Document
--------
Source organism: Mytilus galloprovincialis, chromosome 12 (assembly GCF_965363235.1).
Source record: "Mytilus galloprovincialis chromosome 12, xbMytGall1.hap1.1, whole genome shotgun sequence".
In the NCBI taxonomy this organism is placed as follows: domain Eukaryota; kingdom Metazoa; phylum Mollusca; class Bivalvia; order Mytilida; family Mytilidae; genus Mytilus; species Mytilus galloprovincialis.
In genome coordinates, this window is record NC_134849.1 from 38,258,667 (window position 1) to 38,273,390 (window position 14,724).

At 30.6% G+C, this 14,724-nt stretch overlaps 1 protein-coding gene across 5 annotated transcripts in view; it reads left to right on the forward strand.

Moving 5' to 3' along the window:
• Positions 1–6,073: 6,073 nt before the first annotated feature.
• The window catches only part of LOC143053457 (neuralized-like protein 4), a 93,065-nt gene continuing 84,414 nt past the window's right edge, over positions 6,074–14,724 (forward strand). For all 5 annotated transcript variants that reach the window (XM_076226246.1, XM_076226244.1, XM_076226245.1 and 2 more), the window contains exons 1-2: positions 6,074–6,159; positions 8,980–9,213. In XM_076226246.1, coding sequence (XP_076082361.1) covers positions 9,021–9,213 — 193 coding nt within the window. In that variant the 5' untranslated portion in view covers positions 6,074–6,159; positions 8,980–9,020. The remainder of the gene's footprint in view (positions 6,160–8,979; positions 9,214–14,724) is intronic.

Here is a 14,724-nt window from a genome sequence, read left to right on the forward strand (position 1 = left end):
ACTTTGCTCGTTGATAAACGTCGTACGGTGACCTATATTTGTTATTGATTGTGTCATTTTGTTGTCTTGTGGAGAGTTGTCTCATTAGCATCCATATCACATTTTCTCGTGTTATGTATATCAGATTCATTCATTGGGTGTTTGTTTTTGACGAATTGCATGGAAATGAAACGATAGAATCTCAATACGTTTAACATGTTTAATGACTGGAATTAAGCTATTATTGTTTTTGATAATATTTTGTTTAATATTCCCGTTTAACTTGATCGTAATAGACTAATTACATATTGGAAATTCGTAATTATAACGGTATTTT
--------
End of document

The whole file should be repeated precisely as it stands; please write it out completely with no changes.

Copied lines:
Source organism: Mytilus galloprovincialis, chromosome 12 (assembly GCF_965363235.1).
Source record: "Mytilus galloprovincialis chromosome 12, xbMytGall1.hap1.1, whole genome shotgun sequence".
In the NCBI taxonomy this organism is placed as follows: domain Eukaryota; kingdom Metazoa; phylum Mollusca; class Bivalvia; order Mytilida; family Mytilidae; genus Mytilus; species Mytilus galloprovincialis.
In genome coordinates, this window is record NC_134849.1 from 38,258,667 (window position 1) to 38,273,390 (window position 14,724).

At 30.6% G+C, this 14,724-nt stretch overlaps 1 protein-coding gene across 5 annotated transcripts in view; it reads left to right on the forward strand.

Moving 5' to 3' along the window:
• Positions 1–6,073: 6,073 nt before the first annotated feature.
• The window catches only part of LOC143053457 (neuralized-like protein 4), a 93,065-nt gene continuing 84,414 nt past the window's right edge, over positions 6,074–14,724 (forward strand). For all 5 annotated transcript variants that reach the window (XM_076226246.1, XM_076226244.1, XM_076226245.1 and 2 more), the window contains exons 1-2: positions 6,074–6,159; positions 8,980–9,213. In XM_076226246.1, coding sequence (XP_076082361.1) covers positions 9,021–9,213 — 193 coding nt within the window. In that variant the 5' untranslated portion in view covers positions 6,074–6,159; positions 8,980–9,020. The remainder of the gene's footprint in view (positions 6,160–8,979; positions 9,214–14,724) is intronic.

Here is a 14,724-nt window from a genome sequence, read left to right on the forward strand (position 1 = left end):
ACTTTGCTCGTTGATAAACGTCGTACGGTGACCTATATTTGTTATTGATTGTGTCATTTTGTTGTCTTGTGGAGAGTTGTCTCATTAGCATCCATATCACATTTTCTCGTGTTATGTATATCAGATTCATTCATTGGGTGTTTGTTTTTGACGAATTGCATGGAAATGAAACGATAGAATCTCAATACGTTTAACATGTTTAATGACTGGAATTAAGCTATTATTGTTTTTGATAATATTTTGTTTAATATTCCCGTTTAACTTGATCGTAATAGACTAATTACATATTGGAAATTCGTAATTATAACGGTATTTT